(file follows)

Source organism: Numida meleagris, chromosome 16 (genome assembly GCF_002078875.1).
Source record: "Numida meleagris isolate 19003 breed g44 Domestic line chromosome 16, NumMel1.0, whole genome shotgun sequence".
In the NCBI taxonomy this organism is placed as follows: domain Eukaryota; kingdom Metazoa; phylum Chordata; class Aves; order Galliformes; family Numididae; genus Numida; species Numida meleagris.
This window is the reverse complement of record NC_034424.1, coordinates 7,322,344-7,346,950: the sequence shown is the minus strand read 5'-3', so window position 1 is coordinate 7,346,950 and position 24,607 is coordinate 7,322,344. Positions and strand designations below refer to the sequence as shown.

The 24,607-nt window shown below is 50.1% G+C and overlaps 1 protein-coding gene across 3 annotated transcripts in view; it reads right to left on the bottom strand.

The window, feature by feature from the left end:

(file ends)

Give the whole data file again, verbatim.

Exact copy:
Source organism: Numida meleagris, chromosome 16 (genome assembly GCF_002078875.1).
Source record: "Numida meleagris isolate 19003 breed g44 Domestic line chromosome 16, NumMel1.0, whole genome shotgun sequence".
In the NCBI taxonomy this organism is placed as follows: domain Eukaryota; kingdom Metazoa; phylum Chordata; class Aves; order Galliformes; family Numididae; genus Numida; species Numida meleagris.
This window is the reverse complement of record NC_034424.1, coordinates 7,322,344-7,346,950: the sequence shown is the minus strand read 5'-3', so window position 1 is coordinate 7,346,950 and position 24,607 is coordinate 7,322,344. Positions and strand designations below refer to the sequence as shown.

The 24,607-nt window shown below is 50.1% G+C and overlaps 1 protein-coding gene across 3 annotated transcripts in view; it reads right to left on the bottom strand.

The window, feature by feature from the left end: